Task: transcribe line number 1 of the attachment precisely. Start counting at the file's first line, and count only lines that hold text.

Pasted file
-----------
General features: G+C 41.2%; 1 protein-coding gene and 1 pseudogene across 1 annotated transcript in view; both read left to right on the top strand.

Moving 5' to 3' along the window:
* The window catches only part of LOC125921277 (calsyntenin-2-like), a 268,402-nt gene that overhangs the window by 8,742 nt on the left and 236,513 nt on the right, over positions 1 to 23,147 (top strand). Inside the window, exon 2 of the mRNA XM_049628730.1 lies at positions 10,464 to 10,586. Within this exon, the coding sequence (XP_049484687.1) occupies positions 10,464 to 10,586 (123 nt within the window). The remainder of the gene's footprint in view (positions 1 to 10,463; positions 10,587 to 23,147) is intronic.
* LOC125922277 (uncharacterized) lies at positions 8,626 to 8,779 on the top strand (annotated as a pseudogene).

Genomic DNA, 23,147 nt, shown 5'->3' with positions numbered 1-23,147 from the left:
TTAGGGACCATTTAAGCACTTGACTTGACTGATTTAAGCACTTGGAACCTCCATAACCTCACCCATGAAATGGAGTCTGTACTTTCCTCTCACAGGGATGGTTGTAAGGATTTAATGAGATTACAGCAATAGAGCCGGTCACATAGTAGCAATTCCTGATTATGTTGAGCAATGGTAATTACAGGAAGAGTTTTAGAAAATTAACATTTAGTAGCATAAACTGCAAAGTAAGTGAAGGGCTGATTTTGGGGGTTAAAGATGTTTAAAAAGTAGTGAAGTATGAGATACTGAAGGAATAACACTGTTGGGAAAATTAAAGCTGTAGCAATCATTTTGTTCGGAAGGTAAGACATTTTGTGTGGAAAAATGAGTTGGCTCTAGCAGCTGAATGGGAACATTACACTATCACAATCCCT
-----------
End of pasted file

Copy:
General features: G+C 41.2%; 1 protein-coding gene and 1 pseudogene across 1 annotated transcript in view; both read left to right on the top strand.